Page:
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Rules Of The House

Volume 117: debated on Tuesday 24 June 1851

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begged to ask if there were any precedents for Government business having priority on Tuesdays? He had a Bill which stood second on the Orders for that day, and he had been surprised to observe that in the printed Votes of that morning it was put down at the bottom. He wished to know if the right hon. Gentleman (Sir G. Grey) had ordered the clerks at the table to put down to the bottom a Bill which had yesterday stood second? He had examined the Sessional Orders, and could find no rule to justify such proceedings.

said, that when the House sat on the Motion of Government, the Government business was entitled to precedence. At these morning sittings, when met for the transaction of specific business, such specific business took precedence of any order placed on the paper. He believed Mr. Speaker would concur with him in that opinion.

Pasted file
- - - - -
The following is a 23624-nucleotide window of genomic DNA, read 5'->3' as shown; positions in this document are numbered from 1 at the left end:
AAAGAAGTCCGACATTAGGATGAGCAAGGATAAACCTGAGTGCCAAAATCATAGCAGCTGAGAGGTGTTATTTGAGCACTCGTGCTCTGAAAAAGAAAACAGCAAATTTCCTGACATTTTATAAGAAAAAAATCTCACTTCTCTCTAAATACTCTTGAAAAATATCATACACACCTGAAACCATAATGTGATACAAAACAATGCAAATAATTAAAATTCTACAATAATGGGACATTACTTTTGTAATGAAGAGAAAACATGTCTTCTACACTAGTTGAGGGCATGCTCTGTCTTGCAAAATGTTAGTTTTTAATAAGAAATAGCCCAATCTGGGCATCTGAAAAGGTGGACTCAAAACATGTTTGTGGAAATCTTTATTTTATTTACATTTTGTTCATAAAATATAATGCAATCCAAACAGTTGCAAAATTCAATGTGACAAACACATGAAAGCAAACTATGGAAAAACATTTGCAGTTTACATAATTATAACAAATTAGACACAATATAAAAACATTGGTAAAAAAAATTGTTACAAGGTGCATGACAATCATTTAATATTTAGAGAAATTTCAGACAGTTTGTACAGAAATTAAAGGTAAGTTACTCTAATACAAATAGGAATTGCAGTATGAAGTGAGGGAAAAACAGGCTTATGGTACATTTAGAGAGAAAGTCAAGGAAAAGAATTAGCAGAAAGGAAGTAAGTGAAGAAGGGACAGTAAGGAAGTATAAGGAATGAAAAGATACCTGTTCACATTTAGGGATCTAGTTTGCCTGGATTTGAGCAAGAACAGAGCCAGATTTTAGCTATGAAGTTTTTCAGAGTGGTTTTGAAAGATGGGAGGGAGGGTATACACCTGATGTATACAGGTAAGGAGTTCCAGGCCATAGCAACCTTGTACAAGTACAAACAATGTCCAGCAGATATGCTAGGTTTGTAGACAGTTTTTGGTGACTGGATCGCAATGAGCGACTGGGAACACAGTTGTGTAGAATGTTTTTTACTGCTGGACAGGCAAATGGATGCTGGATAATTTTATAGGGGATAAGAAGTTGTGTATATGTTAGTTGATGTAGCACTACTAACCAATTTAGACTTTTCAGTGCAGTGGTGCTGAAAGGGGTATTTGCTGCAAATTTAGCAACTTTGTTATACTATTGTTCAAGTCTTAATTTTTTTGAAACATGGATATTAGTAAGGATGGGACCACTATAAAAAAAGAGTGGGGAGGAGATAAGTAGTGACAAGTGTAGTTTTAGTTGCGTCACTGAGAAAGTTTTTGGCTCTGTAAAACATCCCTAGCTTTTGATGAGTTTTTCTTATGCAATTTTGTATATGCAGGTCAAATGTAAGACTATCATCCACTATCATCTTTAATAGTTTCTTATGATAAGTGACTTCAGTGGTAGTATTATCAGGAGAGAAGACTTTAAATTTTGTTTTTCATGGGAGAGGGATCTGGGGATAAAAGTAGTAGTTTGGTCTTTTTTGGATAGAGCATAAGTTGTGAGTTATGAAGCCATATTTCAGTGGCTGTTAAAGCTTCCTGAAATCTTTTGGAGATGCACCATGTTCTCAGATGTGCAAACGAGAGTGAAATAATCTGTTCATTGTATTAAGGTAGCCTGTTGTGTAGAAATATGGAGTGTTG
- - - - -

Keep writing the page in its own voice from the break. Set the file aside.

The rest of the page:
said, that on Tuesdays, strictly speaking, notices of Motions had precedence of orders; but when the House was invited to sit specially, as the House was that morning at 12 o'clock, the special business had the precedence.

was of opinion that it was not competent for Government to appoint 12 o'clock sittings, in order to obtain the advantage. It was never intended that Government should have the benefit of their own days and Tuesdays also.

said, that generally towards the end of the Session, Government asked the House to meet at 12 o'clock to discuss particular measures, and, of course, at such sittings these measures were entitled to priority.

said, that it unfortunately happened that very often when they had a morning sitting, a House could not be got in the evening.

Subject dropped.